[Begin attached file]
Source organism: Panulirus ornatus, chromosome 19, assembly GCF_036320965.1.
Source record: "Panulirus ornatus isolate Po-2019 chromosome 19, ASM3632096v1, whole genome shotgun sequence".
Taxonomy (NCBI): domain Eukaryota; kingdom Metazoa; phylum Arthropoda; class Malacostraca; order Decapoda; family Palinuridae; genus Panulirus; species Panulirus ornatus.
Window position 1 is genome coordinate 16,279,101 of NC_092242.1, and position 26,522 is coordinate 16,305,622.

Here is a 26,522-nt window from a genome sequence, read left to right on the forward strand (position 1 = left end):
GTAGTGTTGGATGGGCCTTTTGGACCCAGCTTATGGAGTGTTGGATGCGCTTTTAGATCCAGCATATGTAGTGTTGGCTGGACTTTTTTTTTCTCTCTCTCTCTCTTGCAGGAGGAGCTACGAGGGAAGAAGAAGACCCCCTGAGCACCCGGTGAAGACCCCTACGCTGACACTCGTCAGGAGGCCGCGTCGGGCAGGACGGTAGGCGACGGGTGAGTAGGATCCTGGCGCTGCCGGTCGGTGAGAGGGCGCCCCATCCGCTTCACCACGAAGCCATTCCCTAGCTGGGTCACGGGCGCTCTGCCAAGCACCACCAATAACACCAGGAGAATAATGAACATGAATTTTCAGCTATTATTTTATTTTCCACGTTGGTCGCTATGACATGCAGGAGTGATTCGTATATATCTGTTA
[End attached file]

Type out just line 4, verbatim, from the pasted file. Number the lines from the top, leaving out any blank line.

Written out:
Window position 1 is genome coordinate 16,279,101 of NC_092242.1, and position 26,522 is coordinate 16,305,622.